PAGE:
This book left me eager to read more, ready to re-read The Immortals series and, sometimes, very annoyed. There is no satisfying wrap-up in sight: readers of The Immortals know more trouble is down the road, and nothing that happens in this series will change it. The future is literally already written.

But the looser structure of the story, flying through Arram’s years of training and many growth spurts, leaves room for a lot of action and milestones. Very little of the problems he comes across get resolved (or can be resolved) in one book.

This is a story that just keeps opening further and had to pause somewhere, which means I feel a little tortured between books. Fortunately, it’s a great thing to be tortured by Tamora Pierce’s characters, and I will absolutely have to read what happens next.

Tempests and Slaughter is a classic coming-of-age tale with a dark, magical twist. While Arram undergoes many rites of passage throughout the story, his status as a prodigy (and friendship with a river god) means he also takes on many roles suited for an older teen or adult.

Tempests and Slaughter is never overly violent and focuses mostly on relationships between the characters. Fans of fantasy in school settings will really take to this one. Fans of The Immortals series will be happily glued to it.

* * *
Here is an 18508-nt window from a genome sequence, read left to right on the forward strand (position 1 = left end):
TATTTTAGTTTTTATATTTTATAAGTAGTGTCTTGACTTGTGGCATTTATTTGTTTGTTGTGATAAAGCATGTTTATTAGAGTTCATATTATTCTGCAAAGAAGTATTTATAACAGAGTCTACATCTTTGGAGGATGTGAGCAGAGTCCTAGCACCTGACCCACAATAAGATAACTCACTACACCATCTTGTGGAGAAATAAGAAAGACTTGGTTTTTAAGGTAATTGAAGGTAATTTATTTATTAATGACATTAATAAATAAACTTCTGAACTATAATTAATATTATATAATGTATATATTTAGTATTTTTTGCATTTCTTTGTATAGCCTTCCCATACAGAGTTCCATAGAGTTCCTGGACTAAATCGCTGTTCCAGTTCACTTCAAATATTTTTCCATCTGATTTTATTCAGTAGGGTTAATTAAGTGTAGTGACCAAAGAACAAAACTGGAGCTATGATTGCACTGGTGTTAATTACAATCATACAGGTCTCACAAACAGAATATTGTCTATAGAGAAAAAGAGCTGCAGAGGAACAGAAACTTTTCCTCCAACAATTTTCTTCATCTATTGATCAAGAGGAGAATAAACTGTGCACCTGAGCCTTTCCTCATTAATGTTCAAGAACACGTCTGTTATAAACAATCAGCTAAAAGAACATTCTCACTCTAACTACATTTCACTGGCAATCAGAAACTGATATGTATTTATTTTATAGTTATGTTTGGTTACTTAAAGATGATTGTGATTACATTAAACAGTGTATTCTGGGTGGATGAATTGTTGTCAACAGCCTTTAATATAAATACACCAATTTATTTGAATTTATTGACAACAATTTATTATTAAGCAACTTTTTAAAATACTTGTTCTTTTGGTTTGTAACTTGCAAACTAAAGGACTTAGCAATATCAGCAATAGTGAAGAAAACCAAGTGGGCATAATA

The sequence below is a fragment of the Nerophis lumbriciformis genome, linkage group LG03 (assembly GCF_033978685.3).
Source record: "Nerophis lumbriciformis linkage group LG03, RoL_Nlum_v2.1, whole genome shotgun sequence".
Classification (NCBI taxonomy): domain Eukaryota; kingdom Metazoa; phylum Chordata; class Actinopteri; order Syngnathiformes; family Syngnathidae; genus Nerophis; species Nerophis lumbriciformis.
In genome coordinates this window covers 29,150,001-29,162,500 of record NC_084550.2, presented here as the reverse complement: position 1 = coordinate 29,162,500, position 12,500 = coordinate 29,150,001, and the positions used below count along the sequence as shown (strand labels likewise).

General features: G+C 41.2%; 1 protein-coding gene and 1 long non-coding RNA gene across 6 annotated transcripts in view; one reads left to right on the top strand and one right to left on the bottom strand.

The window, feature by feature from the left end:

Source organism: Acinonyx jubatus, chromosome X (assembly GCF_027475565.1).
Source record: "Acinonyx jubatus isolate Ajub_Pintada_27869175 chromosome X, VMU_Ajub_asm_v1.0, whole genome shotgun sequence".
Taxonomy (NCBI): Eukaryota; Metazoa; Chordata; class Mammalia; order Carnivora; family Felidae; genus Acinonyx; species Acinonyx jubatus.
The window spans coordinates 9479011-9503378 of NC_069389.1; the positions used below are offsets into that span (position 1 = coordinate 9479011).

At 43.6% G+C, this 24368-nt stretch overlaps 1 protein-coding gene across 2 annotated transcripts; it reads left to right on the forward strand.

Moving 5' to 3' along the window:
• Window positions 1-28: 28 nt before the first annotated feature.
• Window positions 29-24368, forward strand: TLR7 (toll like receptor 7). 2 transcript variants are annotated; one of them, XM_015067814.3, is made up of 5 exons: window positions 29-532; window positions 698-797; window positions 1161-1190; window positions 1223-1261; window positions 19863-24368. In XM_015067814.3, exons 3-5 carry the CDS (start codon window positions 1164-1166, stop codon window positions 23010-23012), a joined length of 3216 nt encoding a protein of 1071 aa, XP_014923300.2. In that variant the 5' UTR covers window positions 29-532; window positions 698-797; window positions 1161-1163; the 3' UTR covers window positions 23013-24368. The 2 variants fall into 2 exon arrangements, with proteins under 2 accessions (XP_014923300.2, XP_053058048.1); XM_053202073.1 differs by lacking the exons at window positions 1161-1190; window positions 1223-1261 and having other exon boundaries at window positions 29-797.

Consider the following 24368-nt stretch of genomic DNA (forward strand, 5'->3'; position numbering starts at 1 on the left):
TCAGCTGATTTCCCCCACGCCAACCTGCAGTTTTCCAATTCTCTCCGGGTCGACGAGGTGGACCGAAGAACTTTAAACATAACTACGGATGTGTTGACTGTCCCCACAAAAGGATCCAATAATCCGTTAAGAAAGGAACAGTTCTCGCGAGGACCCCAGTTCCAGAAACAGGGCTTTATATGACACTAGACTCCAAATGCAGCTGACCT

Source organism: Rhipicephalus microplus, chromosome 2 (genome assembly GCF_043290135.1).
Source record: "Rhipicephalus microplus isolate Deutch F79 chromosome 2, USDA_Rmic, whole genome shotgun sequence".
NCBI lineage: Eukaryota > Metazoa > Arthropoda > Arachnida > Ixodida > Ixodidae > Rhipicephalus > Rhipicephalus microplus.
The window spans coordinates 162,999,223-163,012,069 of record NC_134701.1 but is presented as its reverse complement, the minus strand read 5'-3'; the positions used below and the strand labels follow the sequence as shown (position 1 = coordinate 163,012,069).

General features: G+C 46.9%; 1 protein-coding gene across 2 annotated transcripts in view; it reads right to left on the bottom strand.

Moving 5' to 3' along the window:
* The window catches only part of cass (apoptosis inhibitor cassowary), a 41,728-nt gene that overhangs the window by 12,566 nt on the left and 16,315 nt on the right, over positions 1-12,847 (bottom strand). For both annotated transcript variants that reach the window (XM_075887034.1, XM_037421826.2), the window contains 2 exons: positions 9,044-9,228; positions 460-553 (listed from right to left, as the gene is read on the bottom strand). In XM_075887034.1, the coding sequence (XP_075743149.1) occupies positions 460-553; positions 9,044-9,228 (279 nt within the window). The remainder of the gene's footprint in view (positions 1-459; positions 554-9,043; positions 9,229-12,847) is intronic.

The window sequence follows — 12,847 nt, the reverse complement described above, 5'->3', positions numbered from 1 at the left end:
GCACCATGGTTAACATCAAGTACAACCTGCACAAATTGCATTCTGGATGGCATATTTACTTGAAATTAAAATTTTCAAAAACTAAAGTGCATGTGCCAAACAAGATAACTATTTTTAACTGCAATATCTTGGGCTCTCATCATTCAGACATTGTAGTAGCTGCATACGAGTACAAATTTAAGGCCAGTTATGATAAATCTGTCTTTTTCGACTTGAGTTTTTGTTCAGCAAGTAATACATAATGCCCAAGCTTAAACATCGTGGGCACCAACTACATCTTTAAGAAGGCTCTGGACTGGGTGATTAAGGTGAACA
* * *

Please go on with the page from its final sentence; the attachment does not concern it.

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YA books that changed the game #4: Wild Magic (Pierce)

The series on classic (pre-Harry Potter) YA books continues with another book by Tamora Pierce.

Wild Magic (Pierce) Review

Sometimes you don’t need a superhero. Sometimes you just need a Daine.

Thirteen-year-old Daine is missing a lot in her life: her family, a home, the identity of her father, the reason she can interact with animals almost like she’s one of them…She’s a puzzle, including to herself. She also has a self-esteem level in the negative digits and needs to make her way on her own.

Fortunately, a job bringing horses to Tortall sends her on a far better path.

Wild Magic is full of scarier creatures, higher stakes and more warm and fuzzy feelings than Alanna: The First Adventure, the first book of Tamora Pierce’s previous series. In many ways, it’s Alanna‘s exact opposite.

Alanna comes from a noble family; Daine comes from the middle of nowhere. Alanna can read; Daine can’t. The list goes on, but in essence, Alanna is an empowered young person chasing her dreams by bucking gender roles. Daine doesn’t know who she is, what she needs, or the first clue how to get it. She’s a girl alone in the world. But she’s also very, very special.